An Israeli relative by marriage is an enormous fan of casinos. This is a bit of problem back in Tel Aviv, where gambling is severely restricted by Israeli law.
So he does what a lot of other Israeli poker players do: He heads to Bulgaria.
Casinos are common across Europe — but the combination of proximity, a historic Jewish community, cultural affinity and (not least) dirt-cheap prices has made Bulgaria a destination for card-crazy Israelis. That’s how Oggi and I were tipped off to the resort town of Devin, picturesquely situated deep in the Rhodope Mountains near Greece, where casinos and spas offer a cool green retreat.
Before it was popular with Israelis on holiday, Devin was famous for its bubbling mineral springs; one of Bulgaria’s ubiquitous bottled waters bears the Devin logo. Any doubts about that water’s purity would be dispelled by the drive to Devin, which — no matter which route you take, and there aren’t a lot of choices — winds through one of the most remote and isolated corners of Europe.
The Rhodopes are a region of thick green forests and tiny, rustic mountain villages. They are also, as I discovered on a recent excursion, the only place in Bulgaria where I consistently confronted holes in the ground floor in place of real toilets.
Throughout Southern Europe (especially Italy), you still occasionally stumble upon these relics at out-of-the-way bar-cafés and gas stations. But in Bulgaria — with its mostly modern infrastructure and some of the nicest plumbing on the Continent — I was unpleasantly surprised. It’s worth noting that many of these squat-holes were hidden behind lavishly carved wooden doors in new buildings.
That brings us to the paradox of the Balkans: Though the region remains poor, a flood of post-Communist investment has resulted in myriad upscale, Western-inspired resorts. But just as you might enjoy a classy hotel for $30 a night or a memorable $10 restaurant meal, you might also find yourself cursing at some unpleasant or frustrating anachronism — such as hole-in-the-ground toilets or, worse, a bathroom attendant demanding money in exchange for toilet paper.
Our room at the Devin Hotel and Spa was nice enough, if overpriced at $40. But it was on the top floor of the tallest building in a mountain town, and the view over the cityscape was priceless. And the high-altitude air was a good 20 degrees cooler than that of the valleys — a boon to heat-weary Mediterraneans.
Devin itself feels ramshackle and lost in time, though its charms would improve considerably if I were a gambler — and I ran into a few, chattering in Hebrew, in the lobby. It’s hard to beat single-digit prices for massage and spa services, though, and the tomato-and-feta salads in the hotel restaurant would make any Israeli feel right at home.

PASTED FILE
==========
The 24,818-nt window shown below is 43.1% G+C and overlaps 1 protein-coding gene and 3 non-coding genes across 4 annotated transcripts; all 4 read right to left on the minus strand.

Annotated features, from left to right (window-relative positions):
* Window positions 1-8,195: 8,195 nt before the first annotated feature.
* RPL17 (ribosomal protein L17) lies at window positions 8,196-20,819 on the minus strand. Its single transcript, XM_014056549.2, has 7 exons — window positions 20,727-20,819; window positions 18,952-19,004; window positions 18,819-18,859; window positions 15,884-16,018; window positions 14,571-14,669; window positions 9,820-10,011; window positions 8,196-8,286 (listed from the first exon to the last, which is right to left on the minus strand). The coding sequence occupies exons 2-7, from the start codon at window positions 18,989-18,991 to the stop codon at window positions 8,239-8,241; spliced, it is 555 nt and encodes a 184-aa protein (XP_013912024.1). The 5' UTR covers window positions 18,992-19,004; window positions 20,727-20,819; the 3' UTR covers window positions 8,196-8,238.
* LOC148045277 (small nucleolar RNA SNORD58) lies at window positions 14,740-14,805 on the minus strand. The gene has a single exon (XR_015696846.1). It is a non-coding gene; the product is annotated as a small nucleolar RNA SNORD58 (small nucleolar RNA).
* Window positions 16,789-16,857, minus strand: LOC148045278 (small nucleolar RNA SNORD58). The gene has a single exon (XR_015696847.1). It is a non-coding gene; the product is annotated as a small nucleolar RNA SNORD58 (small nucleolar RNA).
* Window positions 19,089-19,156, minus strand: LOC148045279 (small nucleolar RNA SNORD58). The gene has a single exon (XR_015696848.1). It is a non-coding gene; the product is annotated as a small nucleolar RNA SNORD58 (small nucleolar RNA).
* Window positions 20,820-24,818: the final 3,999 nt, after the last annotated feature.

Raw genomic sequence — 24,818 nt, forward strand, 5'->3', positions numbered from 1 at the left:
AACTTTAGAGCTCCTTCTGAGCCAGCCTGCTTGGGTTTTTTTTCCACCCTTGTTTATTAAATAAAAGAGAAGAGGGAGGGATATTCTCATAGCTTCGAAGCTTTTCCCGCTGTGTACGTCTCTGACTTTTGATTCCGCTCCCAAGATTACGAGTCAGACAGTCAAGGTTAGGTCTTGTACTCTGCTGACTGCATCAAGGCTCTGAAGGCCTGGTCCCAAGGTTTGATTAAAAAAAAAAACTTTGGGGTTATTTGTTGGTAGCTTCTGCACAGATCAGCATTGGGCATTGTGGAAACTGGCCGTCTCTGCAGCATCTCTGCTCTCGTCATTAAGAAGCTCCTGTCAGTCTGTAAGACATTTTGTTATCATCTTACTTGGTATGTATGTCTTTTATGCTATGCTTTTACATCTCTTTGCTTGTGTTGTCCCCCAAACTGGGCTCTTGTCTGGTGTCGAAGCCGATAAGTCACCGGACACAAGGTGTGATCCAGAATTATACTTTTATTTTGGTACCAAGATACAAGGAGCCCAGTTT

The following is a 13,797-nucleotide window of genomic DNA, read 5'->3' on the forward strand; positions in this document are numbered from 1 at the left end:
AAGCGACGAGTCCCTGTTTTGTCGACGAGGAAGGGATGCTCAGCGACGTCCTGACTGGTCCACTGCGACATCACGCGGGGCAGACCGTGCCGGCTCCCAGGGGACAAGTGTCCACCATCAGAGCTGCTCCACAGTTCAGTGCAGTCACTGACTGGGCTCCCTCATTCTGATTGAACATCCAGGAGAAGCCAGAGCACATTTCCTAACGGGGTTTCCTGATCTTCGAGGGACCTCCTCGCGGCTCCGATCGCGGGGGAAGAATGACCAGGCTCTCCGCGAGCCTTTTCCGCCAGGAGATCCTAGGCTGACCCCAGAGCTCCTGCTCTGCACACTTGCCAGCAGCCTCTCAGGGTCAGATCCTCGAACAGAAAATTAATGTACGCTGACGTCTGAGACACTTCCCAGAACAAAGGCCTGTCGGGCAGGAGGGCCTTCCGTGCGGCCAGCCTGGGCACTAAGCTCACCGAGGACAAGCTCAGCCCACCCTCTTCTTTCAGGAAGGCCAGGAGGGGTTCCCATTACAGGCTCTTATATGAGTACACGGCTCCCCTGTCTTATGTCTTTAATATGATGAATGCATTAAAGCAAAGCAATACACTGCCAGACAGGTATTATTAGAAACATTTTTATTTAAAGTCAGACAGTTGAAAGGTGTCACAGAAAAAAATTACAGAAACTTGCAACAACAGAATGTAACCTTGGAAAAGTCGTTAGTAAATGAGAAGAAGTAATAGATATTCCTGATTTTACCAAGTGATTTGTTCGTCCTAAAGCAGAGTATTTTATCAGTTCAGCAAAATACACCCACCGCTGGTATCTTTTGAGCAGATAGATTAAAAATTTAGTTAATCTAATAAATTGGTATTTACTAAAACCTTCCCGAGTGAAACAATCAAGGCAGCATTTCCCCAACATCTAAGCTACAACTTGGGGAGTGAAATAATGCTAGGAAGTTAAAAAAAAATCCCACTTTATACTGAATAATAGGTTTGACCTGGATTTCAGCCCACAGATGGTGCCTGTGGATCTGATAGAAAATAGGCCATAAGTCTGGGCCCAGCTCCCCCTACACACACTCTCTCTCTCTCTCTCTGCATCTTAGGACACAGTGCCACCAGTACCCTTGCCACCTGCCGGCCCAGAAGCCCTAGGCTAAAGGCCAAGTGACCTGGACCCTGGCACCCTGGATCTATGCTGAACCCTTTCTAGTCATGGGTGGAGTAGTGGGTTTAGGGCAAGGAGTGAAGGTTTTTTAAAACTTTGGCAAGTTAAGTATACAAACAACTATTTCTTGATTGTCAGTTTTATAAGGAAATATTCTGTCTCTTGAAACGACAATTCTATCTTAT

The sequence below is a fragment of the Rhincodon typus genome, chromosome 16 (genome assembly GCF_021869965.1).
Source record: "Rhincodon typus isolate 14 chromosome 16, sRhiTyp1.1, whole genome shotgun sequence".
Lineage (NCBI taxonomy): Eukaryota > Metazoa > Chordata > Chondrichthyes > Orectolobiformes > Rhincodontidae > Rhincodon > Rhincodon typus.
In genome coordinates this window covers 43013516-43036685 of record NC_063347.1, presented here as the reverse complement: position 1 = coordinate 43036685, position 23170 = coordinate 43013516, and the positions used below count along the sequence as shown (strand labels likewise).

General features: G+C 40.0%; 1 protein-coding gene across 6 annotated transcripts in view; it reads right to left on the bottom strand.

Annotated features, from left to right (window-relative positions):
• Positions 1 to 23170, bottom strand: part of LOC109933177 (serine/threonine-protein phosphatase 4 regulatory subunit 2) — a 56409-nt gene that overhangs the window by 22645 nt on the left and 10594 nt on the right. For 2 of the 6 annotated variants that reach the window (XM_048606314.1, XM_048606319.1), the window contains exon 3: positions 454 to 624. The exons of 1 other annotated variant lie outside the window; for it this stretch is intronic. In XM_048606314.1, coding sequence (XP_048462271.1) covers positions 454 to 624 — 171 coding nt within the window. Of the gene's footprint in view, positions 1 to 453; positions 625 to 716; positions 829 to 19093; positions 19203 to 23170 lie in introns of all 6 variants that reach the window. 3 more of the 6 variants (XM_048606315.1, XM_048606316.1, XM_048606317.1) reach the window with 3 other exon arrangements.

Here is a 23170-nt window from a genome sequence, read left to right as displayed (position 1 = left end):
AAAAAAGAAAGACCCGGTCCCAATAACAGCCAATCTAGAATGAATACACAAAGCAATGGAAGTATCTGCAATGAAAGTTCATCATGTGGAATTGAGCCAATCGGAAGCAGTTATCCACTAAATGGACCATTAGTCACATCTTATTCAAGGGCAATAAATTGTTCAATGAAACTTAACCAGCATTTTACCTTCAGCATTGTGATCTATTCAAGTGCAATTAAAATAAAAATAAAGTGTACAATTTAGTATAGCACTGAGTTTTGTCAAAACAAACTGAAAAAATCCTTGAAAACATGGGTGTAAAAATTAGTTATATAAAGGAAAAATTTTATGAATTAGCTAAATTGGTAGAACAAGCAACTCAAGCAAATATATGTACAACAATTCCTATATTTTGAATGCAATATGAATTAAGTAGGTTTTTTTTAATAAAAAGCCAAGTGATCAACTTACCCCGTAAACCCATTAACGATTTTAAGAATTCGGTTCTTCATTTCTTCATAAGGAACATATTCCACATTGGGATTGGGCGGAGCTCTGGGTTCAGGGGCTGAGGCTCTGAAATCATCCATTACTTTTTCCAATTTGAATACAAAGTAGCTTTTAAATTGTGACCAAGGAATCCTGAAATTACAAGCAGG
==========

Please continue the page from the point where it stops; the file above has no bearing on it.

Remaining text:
Non-gamblers of any persuasion might prefer, as I did, the adorable village of Shiroka Laka, where 19th-century buildings cling to the narrows of a gorge about 45 minutes down the road.
And what a road it is. Driving south from the Thracian Plain into the Rhodopes, we left behind sunflower fields to climb into a spruce-laced Alpine tundra. The road was muddy with the meltage of late-spring snow; we saw a fox, herds of deer and dozens of icy, frozen lakes. Between Devin and Shiroka Laka, we descended into tentative greenery as the road wound along that deep river gorge, punctuated by hydroelectric dams.
Shiroka Laka, a proclaimed architectural landmark, is known for its musical folklore institute — and the town takes its role in preserving rural Balkan culture extremely seriously. There isn’t a lot to do here, but it’s an extremely pretty place to while away a day.
You wander through the local ethnographic museum; shop for hand-painted pottery and embroidered linens in festive red, white and green; snap pictures of the wood-beam houses; and tuck into cafés hung with bear skins and bagpipes. If you’re lucky, there might be a performance of the live music for which this village — and region — are famous. Agonizingly slow, mournful and curiously chromatic in an Oriental vein, the melodies feature singers accompanied by gaida, the local bagpipe.
Heading back north, we stopped in the ski resort of Chepelare, where the off-season slopes were green and quiet. I heard British-accented English, German and Hebrew on the central promenade, testament to the town’s popularity for foreign second-home buyers on a budget: along the river on the outskirts of town, new multistory complexes were rising alongside casinos. But as the temperature soared toward summer, I saw more donkey carts than skiers (or casino-goers, for that matter).
Whether you’ll like this region is itself a gamble. The Rhodopes are certainly beautiful, the mountain scenery as untouched as anywhere in Europe, and you can’t argue with the water — or the prices. If modern comforts are your thing, though, you may want to head to Monte Carlo.